Michael Kammen in the Los Angeles Review of Books:
When two of the greatest artistic talents of all time, living in the same urban hothouse, are enticed into intense rivalry by leaders and patrons of their community, the consequence is a consummate competition exacerbated by the politics of pride and instability. The ego-driven desire to surpass a rival can uncover suns of genius casting long-term shadows. In this particular instance, the artists happen to be the middle-aged Leonardo da Vinci and the zealous, energetic Michelangelo, a generation younger.
The place is republican Florence; the focal time is 1503 to 1506, with many implications far beyond, when the Medici family, tossed from power late in the 15th century, successfully schemed to regain firm control (they ultimately did in 1530). By then Leonardo had died in France as a self-imposed exile and court painter to the king, and Michelangelo had gone to Rome, first to build a mausoleum for the Pope and later to labor on his masterwork, the ceiling of the Sistine Chapel. Court painter to the Pope and hardly alone, he was one of the architects who figured out the math needed to raise Bramante’s immense dome over St. Peter’s.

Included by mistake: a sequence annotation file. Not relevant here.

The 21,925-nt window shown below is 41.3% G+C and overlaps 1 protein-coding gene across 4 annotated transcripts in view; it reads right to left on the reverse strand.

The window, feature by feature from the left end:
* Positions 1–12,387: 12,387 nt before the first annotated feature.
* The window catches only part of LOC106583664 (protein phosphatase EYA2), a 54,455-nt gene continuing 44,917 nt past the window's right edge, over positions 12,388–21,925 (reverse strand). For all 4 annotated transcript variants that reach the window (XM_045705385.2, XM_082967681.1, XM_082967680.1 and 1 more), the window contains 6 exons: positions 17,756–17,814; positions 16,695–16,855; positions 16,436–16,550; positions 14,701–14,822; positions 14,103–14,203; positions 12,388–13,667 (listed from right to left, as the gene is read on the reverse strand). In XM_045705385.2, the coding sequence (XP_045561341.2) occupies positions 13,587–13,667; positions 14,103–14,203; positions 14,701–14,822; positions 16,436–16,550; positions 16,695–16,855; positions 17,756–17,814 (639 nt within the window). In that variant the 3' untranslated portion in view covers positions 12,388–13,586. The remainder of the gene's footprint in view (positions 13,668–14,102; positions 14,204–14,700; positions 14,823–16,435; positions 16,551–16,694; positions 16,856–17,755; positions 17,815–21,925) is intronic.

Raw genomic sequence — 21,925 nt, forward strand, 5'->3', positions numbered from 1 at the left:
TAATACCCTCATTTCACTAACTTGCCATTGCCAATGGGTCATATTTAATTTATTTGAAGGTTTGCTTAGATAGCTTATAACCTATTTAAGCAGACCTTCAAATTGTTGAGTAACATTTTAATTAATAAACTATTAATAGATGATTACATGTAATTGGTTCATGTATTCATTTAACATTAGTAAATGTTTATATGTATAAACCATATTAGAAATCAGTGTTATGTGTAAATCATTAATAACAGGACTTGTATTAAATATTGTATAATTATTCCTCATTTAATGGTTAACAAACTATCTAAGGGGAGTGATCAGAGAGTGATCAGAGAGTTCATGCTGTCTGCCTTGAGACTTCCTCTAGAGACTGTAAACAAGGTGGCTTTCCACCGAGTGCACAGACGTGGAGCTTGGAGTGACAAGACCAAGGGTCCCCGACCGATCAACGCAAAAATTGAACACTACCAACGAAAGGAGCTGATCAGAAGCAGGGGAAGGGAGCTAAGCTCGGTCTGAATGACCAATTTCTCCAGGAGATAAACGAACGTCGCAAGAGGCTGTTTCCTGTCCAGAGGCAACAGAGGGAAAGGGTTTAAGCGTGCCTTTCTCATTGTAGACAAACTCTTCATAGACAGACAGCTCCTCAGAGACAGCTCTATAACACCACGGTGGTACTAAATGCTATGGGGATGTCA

Jonathan Jones — a Cantabridgian art critic for The Guardian and contributor to many magazines and newspapers, including the Los Angeles Times — has written a well-argued and well-informed page-turner about the artists and their rivalry that is infinitely accessible for the general reader. It is also little more than half the length of Rona Goffen’s very fine Renaissance Rivals: Michelangelo, Leonardo, Raphael, Titian (2002). Readers intrigued by The Lost Battles, as I am, may choose to follow up with Goffen’s tome. Jones’s is a treatise of political and artistic intrigue, crafted in muscular and arresting prose.